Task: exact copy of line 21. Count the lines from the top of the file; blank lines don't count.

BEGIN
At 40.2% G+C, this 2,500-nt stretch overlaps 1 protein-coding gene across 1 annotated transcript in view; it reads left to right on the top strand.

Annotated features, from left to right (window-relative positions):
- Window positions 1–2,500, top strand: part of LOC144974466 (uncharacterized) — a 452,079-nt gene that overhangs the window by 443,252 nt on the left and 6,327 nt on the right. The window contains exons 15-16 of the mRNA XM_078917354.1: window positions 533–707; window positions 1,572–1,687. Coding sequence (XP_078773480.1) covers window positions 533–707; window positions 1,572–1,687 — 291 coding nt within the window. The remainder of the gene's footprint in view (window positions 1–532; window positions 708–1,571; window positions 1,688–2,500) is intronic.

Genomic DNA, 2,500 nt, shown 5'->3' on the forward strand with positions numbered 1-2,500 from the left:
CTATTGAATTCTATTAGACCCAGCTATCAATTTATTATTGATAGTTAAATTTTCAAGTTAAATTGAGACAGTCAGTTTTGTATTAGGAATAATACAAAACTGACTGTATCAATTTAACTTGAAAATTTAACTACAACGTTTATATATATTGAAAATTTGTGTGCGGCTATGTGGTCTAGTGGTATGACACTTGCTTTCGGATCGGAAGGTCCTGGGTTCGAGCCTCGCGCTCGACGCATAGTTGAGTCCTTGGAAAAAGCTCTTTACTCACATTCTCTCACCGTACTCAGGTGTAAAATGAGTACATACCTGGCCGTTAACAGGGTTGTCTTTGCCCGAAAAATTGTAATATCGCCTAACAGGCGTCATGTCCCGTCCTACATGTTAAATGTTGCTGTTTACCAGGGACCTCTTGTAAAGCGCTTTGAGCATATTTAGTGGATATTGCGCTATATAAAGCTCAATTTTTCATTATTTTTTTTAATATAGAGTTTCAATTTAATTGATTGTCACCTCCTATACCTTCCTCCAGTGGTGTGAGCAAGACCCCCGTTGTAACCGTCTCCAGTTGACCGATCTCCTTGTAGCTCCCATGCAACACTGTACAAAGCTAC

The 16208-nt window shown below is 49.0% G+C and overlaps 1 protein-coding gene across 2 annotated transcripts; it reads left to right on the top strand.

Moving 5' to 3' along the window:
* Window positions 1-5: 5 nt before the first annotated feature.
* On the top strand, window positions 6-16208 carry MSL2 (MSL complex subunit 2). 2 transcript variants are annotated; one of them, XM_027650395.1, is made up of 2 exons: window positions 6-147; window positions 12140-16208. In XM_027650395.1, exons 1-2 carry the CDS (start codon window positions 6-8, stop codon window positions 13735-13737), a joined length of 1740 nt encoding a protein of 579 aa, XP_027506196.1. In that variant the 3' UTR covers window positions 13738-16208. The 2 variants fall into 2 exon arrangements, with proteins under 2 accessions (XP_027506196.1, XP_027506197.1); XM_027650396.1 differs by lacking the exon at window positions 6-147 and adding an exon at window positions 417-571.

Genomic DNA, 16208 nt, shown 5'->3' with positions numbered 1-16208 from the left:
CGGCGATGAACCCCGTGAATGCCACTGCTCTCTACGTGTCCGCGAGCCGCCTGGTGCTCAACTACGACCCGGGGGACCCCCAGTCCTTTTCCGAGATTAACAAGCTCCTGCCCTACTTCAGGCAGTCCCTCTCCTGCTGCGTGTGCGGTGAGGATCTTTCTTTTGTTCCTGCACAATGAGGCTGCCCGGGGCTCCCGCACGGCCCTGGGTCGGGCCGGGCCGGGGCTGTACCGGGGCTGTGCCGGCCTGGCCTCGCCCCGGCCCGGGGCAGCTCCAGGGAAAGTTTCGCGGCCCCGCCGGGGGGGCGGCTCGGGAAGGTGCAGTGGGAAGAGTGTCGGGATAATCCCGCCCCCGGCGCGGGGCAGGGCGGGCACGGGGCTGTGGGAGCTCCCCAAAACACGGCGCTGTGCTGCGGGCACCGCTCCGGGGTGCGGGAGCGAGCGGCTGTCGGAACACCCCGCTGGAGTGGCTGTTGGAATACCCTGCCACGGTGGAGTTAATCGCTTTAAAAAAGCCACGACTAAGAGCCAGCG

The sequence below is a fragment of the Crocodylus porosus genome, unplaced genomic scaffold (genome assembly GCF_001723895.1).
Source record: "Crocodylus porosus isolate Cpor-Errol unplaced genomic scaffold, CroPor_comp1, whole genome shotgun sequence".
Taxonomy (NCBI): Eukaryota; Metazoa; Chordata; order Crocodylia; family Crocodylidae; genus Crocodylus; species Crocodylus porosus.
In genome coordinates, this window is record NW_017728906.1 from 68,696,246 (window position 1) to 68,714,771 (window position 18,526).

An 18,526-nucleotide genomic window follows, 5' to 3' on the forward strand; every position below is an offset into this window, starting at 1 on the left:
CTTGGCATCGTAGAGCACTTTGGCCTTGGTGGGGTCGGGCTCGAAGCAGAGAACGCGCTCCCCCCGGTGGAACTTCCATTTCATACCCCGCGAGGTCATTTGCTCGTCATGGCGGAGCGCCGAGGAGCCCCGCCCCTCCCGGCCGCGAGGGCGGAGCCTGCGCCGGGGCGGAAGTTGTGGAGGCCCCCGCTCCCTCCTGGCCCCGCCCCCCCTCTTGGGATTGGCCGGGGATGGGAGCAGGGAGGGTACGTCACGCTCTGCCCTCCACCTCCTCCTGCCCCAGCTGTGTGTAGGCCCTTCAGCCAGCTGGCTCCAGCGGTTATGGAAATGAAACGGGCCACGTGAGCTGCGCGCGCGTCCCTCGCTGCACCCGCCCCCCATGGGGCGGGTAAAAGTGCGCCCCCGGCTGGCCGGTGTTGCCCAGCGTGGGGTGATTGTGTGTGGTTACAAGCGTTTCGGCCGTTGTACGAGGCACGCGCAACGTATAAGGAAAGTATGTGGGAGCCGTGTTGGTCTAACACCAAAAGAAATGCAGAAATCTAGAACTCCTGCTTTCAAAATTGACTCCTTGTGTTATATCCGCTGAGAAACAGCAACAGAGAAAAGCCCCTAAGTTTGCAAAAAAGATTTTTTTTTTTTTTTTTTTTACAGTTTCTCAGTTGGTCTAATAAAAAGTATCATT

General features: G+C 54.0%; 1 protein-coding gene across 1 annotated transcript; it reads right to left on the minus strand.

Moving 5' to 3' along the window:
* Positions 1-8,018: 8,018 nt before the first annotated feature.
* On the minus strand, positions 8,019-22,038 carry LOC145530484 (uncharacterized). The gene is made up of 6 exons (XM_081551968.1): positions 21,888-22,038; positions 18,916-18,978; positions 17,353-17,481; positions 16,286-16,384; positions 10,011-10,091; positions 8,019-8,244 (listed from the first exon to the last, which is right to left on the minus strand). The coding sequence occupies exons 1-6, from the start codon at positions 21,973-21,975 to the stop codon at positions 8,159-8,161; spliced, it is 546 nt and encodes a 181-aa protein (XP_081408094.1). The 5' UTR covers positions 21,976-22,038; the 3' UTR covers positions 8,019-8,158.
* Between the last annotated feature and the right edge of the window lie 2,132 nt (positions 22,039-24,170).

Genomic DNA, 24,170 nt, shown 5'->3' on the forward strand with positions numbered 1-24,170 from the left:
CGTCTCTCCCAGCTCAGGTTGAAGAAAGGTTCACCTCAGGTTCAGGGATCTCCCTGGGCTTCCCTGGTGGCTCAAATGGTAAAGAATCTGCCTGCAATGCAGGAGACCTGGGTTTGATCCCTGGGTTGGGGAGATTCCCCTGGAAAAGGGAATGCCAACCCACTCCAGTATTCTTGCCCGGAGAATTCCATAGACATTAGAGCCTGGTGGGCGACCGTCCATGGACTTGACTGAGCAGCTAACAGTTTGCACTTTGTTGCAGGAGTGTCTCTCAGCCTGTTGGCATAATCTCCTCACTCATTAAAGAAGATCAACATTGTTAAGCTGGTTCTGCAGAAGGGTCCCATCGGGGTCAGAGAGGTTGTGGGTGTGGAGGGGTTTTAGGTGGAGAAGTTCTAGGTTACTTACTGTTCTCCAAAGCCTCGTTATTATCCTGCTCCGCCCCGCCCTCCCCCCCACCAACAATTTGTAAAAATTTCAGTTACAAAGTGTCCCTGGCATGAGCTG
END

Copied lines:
* On the minus strand, positions 8,019-22,038 carry LOC145530484 (uncharacterized). The gene is made up of 6 exons (XM_081551968.1): positions 21,888-22,038; positions 18,916-18,978; positions 17,353-17,481; positions 16,286-16,384; positions 10,011-10,091; positions 8,019-8,244 (listed from the first exon to the last, which is right to left on the minus strand). The coding sequence occupies exons 1-6, from the start codon at positions 21,973-21,975 to the stop codon at positions 8,159-8,161; spliced, it is 546 nt and encodes a 181-aa protein (XP_081408094.1). The 5' UTR covers positions 21,976-22,038; the 3' UTR covers positions 8,019-8,158.